Switzerland Vetoes OECD Proposal on Bank Secrecy in Tax Evasion Cases

Article excerpt

BERN, Switzerland -- Under major pressure from banking circles, the Swiss government has vetoed a suggestion by the Paris-based Organization for Economic Cooperation and Development, or OECD, that banking secrecy should be eased in Europe.

Austria and Luxembourg, both of which have similar with laws on banking secrecy, voted with Switzerland in vetoing the OECD secretariat's recommendation July 3 that banking secrecy rules be eased to help counter tax evasion.

Sources at the Finance Ministry have said the Swiss delegation at the OECD had vetoed the rules because the feeling in Switzerland is that local secrecy rules in banking are already being relaxed sufficiently.

In recent years, Switzerland, under pressure from foreign regulatory bodies, such as the U.S. Securities and Exchange Commission, has relaxed rules to such an extent that information on alleged "laundering" of foreign money can be released if there is proof of criminal intent.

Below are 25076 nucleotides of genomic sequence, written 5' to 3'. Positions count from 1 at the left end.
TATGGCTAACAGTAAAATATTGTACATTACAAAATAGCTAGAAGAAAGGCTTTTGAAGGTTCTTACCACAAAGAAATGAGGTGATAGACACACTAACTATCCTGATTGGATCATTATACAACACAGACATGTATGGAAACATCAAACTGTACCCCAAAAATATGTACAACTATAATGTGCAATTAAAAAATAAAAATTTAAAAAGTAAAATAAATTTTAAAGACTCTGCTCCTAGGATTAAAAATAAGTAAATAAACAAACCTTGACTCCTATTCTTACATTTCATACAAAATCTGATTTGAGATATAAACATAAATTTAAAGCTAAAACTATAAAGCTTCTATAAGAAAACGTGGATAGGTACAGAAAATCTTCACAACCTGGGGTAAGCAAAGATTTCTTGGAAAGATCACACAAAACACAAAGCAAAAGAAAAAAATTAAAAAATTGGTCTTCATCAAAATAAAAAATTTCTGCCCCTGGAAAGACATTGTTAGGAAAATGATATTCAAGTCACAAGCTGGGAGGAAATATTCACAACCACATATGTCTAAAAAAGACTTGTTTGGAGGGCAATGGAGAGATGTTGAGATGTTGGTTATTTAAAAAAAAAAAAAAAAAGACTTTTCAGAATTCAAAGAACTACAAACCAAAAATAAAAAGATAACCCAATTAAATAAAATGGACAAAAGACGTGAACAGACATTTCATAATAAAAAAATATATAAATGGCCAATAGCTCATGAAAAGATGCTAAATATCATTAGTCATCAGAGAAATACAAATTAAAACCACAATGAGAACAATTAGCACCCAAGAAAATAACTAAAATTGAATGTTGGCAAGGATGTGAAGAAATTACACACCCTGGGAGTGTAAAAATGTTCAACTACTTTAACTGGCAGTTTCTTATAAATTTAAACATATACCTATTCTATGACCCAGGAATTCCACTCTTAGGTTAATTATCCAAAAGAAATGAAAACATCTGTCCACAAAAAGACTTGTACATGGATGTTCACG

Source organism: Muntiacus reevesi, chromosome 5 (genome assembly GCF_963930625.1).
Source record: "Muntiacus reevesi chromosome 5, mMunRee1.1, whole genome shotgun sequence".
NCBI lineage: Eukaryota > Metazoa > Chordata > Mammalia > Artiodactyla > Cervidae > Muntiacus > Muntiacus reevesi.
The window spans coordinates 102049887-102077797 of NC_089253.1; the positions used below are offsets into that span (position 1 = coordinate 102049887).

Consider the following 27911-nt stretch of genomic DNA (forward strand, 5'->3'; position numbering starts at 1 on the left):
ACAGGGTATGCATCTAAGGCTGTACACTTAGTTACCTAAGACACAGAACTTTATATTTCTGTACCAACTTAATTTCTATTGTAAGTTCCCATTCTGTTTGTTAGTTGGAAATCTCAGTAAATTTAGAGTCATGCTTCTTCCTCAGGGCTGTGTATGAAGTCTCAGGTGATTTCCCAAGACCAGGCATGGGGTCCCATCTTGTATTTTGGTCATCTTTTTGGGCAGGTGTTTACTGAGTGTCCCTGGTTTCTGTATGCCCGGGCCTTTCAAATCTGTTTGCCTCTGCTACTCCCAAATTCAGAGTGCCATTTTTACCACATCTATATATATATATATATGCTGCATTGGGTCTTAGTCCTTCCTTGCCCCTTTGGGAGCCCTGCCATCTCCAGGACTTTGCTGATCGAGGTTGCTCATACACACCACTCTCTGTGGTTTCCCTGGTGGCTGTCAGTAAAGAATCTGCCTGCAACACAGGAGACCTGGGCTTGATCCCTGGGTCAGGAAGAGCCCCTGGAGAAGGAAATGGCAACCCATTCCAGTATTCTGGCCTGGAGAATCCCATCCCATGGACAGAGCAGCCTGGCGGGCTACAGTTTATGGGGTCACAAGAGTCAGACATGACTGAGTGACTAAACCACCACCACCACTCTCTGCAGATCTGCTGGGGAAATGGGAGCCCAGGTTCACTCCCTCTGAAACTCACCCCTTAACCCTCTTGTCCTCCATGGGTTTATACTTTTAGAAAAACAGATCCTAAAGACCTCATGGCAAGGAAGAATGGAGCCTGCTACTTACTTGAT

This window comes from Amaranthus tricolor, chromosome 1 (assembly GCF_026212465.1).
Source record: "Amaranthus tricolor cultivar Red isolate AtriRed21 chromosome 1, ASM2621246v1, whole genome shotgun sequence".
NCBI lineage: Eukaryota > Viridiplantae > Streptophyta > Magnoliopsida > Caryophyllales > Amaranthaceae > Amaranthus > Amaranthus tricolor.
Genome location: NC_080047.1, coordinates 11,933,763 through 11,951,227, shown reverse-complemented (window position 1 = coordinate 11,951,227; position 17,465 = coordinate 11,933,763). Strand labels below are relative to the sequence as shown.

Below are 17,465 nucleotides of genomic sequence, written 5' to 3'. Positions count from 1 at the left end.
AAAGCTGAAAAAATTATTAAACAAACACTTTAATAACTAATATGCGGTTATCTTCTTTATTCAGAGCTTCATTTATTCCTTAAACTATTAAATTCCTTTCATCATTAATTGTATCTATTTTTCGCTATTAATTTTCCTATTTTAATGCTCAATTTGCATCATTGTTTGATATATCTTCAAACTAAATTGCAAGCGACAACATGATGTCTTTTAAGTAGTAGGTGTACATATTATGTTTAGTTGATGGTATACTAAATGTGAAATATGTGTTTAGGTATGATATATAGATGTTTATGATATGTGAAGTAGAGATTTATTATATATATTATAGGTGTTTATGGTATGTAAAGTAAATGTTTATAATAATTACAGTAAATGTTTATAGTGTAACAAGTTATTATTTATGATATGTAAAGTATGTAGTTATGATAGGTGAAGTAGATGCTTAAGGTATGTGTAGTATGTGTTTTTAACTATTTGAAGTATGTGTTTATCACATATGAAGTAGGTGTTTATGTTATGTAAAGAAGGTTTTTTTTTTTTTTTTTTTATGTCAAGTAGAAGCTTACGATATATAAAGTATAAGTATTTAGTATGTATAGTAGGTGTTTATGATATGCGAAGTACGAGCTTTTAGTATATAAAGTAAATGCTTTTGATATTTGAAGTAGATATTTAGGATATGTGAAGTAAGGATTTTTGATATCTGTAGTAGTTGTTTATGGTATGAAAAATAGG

If the OECD code had been accepted, it would have made bankers in every member country liable to reveal all on banking matters if tax evasion could be proved.

But since the organization's rules require that all member countries agree to a recommendation, the "no" vote of Switzerland, Austria, and Luxembourg effectively stopped the plan in its tracks.

The United States, backed by Britain and the Scandinavian countries, had backed the proposal on the grounds that it would make transboundary shipment of capital for tax avoidance purposes harder.

But the Swiss government, which is already under pressure from the banking sector here for allegedly giving up too much to the Americans, decided to dig in its heels. …